Artigas: “It is a pity that all the autonomous communities did not use the Radar Covid app” | Technology

The current government was constituted in the second week of January 2020. Two months later, Spain was confined. Since then, the pandemic has starred in a good part of the government’s actions. The Secretary of State for Digitalization and Artificial Intelligence, Carme Artigas (Vilassar de Mar, 1968) knows this well, despite the fact that her department, dependent on the Ministry of Economic Affairs and Digital Transformation, seems to be on the sidelines of health issues. Quite the contrary: shortly after the covid appeared, it led the development of an infected tracking application, Radar Covid. And this year, the Recovery Plan has put more budget in your hands than you ever imagined when you were offered the position.

That has not scared Artigas. This chemical engineer, who before entering the Administration was an entrepreneur and executive of Telefónica after selling her emerging company Synergic Partners to the multinational, defends that European funds are a unique opportunity to transform the productive model of Spain.

Ask. We are in the sixth wave. The Radar Covid tracking app, his department’s flagship project when the pandemic hit, is totally out of the public eye. What is left of it?

Answer. In each phase of the pandemic, different tools have been needed, which make sense at one point or another. Now everyone is vaccinated and also Health knows who is and who is not. Therefore, the anonymity part of the app It’s not that important. The first thing we did was develop intelligent systems, chatbots, that they attend to people when they called 112 without success because the service was saturated. Then we found a technological solution that was not intrusive to privacy: Radar Covid. You could tell if you had been in close contact without anyone knowing who you were, who the other person was, or where you were. It was shown that app it was up to three times more efficient than manual trackers. And currently, having already exceeded the target of 20% penetration, with more than eight million downloads, we know that we have saved 55,000 trackers to get to communicate the 150,000 contact notices made by the app.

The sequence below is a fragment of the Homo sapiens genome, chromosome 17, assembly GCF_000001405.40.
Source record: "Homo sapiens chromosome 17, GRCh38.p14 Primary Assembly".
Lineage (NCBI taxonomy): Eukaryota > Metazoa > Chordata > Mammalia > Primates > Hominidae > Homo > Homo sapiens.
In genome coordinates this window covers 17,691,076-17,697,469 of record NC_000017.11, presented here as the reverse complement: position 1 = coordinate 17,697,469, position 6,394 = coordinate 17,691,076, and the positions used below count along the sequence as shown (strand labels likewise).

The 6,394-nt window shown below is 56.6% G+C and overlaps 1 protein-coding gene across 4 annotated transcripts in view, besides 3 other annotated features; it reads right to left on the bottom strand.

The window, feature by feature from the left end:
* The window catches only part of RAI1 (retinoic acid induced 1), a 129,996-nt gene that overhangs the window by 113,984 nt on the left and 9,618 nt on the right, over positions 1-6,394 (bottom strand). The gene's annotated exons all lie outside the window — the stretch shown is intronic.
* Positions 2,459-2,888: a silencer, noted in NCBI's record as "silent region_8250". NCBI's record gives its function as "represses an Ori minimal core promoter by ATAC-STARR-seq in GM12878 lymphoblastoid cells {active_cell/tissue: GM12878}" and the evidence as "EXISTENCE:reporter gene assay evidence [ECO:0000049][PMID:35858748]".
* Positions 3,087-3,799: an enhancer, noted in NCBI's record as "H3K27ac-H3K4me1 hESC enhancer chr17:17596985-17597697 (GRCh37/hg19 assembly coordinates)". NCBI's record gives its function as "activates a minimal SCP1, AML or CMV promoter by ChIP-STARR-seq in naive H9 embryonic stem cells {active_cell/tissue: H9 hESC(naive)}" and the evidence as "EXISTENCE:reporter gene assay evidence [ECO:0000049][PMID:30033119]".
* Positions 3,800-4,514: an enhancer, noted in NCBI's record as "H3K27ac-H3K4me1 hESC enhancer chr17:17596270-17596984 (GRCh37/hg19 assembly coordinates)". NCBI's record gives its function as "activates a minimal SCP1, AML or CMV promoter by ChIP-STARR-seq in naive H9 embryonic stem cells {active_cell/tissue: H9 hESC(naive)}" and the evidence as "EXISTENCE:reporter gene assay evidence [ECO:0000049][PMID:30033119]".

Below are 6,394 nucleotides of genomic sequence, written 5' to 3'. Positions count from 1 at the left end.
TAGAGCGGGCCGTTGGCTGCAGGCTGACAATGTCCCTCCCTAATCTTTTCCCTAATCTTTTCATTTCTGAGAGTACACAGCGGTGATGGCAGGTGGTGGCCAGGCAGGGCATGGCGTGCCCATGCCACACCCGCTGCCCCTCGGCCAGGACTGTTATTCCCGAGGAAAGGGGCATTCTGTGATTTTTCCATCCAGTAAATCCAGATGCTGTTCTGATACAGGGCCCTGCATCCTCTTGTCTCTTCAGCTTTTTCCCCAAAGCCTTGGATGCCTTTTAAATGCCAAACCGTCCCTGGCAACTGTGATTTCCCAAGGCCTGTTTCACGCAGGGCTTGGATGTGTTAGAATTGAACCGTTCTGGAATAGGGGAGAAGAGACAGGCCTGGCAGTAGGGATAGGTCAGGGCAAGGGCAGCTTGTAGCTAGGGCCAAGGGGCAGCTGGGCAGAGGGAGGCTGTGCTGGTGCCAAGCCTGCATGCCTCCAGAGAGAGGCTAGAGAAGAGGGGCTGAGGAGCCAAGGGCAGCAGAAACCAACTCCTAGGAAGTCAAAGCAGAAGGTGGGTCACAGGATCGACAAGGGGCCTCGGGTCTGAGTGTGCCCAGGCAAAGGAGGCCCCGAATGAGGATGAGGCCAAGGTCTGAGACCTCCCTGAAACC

P. Why didn’t it finish working?

R. My job is to equip everyone equally, but then each autonomous community decides what to do with them. Some have used it and some have not. It’s like giving a town a five-bladed snowplow during the storm. Philomena and that it is preferred to remove the snow by hand. We can’t get in there. For me it is a pity that no will use the app all autonomous communities. I think that in the first wave, in the absence of manual trackers, Radar Covid could be a much more useful tool. But it has already fulfilled its function, which was in that first phase. It is also true that at a time of so much tension in public health, you cannot pretend that they are urgent and also make a digital transformation of their processes and the way they work.